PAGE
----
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Showing posts from August, 2019

Let Us Put Our Money Together: The Founding of America’s First Black Banks

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We note with interest the publication of yet another book on Black Banks written by non-Black people. The most recent entrant, "Let Us Put Our Money Together: The Founding of America’s First Black Banks" was written by the Federal Reserve Bank of Kansas City.

What makes this book especially interesting is the lack of support that the Federal Reserve Bank of Kansas City has shown Black banks over the years.

In an article in Black Enterprise, we stated:

"it’s interesting that the Fed would write a book on black banks given their responsibility under federal law from over two decades ago to save minority banks in the face of the current decline...Congress enacted the Financial Institutions Reform, Recovery, and Enforcement Act of 1989 (FIRREA) under Section 308," which called "for preserving the number of minority depository institutions and offering technical help to prevent insolvency of institutions. The law also was geared to promote and encourage the cre…

Why Shareholder Value Never Actually Mattered. William Michael Cunningham, Creative Investment Research

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The Business Round Table (BRT), a group of the largest corporations in America, declared recently that "profits for shareholder are no longer the only purpose of a corporation." This profits-first strategy, known as “shareholder wealth maximization,” has been the guiding philosophy for much of American business since 1619.

It was always the wrong goal. Some, mainly those excluded from fully participating in the economy, knew this to be the case. Martin Luther King, in a sermon given on November 4, 1956, warned that "material means have outdistanced spiritual ends, that mentality has outdistanced morality, and that civilization has outdistanced culture." More specifically, King, in a September 1, 1958 essay, wrote that “We are prone to judge success by the index of our salaries or the size of our automobiles, rather than by the quality of our service and relationship to humanity.”

Even Robert F. Kennedy, the wealthy scion of an influential family, declared, at the …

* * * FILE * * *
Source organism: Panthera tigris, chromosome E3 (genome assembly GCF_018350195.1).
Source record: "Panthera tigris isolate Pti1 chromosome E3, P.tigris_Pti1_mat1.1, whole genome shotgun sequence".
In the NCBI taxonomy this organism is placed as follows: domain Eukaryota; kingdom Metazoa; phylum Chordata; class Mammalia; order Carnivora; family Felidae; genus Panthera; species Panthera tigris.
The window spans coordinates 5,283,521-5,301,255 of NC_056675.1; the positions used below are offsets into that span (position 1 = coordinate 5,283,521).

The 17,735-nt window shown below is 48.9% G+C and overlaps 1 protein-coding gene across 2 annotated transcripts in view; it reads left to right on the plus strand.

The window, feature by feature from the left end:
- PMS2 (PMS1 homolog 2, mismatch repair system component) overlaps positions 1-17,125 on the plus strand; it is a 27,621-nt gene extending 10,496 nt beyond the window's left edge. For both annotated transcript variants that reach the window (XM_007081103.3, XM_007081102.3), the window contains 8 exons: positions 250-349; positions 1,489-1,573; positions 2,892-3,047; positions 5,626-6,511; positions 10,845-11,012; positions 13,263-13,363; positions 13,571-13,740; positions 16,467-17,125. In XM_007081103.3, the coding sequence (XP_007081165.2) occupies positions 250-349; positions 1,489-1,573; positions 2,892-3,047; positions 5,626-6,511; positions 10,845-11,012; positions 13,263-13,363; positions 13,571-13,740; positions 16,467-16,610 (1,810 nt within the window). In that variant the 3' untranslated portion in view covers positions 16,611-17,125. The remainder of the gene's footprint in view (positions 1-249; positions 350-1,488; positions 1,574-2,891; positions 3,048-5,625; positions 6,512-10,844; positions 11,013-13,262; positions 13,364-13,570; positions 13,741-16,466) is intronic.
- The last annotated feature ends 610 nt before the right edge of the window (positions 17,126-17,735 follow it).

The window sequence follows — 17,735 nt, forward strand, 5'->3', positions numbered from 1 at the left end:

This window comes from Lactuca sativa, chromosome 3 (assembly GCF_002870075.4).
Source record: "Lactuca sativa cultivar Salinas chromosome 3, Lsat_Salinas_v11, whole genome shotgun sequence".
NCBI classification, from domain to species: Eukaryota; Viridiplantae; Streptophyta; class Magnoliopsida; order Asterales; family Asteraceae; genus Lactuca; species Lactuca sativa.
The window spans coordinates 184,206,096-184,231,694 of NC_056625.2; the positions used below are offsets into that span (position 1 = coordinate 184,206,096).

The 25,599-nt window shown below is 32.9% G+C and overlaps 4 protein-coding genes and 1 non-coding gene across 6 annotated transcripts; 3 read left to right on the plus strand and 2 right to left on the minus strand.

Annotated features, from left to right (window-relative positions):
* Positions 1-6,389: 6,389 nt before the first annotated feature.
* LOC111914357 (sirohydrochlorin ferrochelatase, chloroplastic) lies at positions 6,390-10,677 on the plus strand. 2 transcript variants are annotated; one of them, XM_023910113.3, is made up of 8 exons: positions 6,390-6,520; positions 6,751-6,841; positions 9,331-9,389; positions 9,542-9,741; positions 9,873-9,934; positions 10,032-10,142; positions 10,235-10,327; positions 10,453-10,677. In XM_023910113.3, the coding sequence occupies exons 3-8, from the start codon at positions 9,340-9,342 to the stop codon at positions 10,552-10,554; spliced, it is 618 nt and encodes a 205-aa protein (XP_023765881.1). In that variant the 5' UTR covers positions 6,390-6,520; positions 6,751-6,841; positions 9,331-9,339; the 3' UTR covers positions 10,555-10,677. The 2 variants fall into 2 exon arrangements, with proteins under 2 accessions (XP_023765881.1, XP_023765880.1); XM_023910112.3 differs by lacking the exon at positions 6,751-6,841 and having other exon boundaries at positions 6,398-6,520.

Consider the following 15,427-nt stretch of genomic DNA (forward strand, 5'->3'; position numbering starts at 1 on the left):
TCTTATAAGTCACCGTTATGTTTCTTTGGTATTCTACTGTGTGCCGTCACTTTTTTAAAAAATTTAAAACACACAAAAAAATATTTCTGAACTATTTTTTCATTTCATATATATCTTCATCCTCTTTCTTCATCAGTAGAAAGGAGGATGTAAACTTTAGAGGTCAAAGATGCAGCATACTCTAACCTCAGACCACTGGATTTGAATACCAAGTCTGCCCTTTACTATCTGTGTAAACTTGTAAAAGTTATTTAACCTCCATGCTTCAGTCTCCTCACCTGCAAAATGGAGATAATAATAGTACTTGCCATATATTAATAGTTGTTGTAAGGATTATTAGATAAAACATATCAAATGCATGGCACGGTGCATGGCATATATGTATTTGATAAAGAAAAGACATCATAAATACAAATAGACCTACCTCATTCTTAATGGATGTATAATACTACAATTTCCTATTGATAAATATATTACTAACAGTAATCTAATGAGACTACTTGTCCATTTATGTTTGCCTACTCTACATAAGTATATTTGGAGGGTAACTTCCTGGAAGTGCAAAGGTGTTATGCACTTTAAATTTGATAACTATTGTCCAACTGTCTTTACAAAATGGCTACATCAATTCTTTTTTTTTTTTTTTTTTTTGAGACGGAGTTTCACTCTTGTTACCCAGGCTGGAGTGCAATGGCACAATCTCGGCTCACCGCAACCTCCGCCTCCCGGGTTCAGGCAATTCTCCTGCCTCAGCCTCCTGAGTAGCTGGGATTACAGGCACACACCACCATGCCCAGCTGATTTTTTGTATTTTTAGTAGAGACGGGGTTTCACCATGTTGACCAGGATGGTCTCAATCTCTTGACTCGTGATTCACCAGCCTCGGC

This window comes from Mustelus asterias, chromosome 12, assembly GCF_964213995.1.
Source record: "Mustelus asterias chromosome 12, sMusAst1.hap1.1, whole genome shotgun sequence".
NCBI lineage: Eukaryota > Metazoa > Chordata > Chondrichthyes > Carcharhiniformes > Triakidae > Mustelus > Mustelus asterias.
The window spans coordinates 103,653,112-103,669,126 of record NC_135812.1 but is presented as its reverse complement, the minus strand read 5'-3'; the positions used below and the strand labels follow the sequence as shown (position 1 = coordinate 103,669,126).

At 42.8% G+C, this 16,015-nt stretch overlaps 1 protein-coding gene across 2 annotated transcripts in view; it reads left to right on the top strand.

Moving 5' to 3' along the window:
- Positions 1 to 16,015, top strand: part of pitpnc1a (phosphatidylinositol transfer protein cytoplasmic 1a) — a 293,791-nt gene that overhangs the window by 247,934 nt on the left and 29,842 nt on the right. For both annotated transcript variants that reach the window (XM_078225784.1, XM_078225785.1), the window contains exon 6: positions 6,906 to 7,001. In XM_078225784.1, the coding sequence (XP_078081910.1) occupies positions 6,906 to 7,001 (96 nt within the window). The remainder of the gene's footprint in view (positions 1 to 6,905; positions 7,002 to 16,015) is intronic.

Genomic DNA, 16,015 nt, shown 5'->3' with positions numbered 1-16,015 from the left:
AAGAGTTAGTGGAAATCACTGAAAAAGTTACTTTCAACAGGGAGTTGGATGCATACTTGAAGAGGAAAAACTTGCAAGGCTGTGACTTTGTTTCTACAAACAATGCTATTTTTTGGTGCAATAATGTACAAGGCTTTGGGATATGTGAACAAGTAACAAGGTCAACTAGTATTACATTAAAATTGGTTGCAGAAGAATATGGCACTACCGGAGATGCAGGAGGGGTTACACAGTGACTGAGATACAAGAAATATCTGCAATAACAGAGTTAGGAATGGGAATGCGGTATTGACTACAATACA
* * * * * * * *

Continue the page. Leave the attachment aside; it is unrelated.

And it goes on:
The 1619 Project and the Inverted Yield Curve. William Michael Cunningham, Creative Investment Research

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An inverted yield curve reflects a situation in which interest rates on long term bonds are lower than those on short term bonds (bills). Supposedly, this is one of the surest signs that a recession is looming, since, normally, interest rates are higher on long term bonds than they are on short term bonds.

The standard explanation for the normal yield curve relies on something called "liquidity preference", which states that "an investor demands a higher interest rate or premium on securities with long-term maturities that carry greater risk because, all other factors being equal, investors prefer cash or other highly liquid holdings."

On Sunday, August 18th, the New York Times published the print edition of the 1619 Project. The Project documents the 400th anniversary of the arrival of the first forced labor brought from Africa to the then-Virginia colony. The paper notes that "in colonial times, when land was not worth much and banks didn’t exist, most lend…

The Economic Impact of the Racial Wealth Gap, Racial Bias in Small Business Lending and Racial Bias in Investment Management

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Suddenly, it looks like Black people have a lot of friends....several articles have just been published that may point to a revision in management's attitudes about how racial bias has affected Black People:

Racial divide exposed in lending to the smallest of small businesses 
Sole proprietors who are African-American or Hispanic are less likely than their white counterparts to have their funding needs met and are more likely to be discouraged from applying for credit, according to a new report by the Federal Reserve Bank of New York.
https://www.americanbanker.com/news/racial-divide-exposed-in-lending-to-the-smallest-of-small-businesses

Study Reveals (Asset) Allocator Bias Against Black Fund Managers:
When evaluating top-performing managers, institutional investors favored teams led by white men, according to new research from Illumen Capital and Stanford SPARQ.
https://www.institutionalinvestor.com/article/b1gpxh3rph9y69/Study-Reveals-Allocator-Bias-Against-Black-Fund-Managers

The e…

The Internet Governance Forum by Sachin Meier, Impact Investing Intern, Georgetown University.

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Last Thursday, the Internet Governance Forum was held at the Center for Strategic and International Studies. Sponsors included Facebook, Amazon, Comcast, the Charles Koch Institute, and ICANN (the Internet Corporation for Assigned Names and Numbers). The conference covered many topics – from blockchain, AI, and 5G to monopoly power and antitrust, privacy, and consumer protection.

Commissioner Christine Wilson of the Federal Trade Commission discussed the myriad problems surrounding Facebook and its "reckless" behavior with respect to user privacy, data collection and targeting. She took a strong stance on the need to directly regulate Facebook and “put a speed bump in front of Mr. Zuckerberg”. She was keen on controlling Zuckerberg’s power within his own company by dictating the composition of Facebook's Board of Directors and regulating other executive powers Zuckerberg holds within the company. She also suggested a more general, industry-wide reform of social media co…

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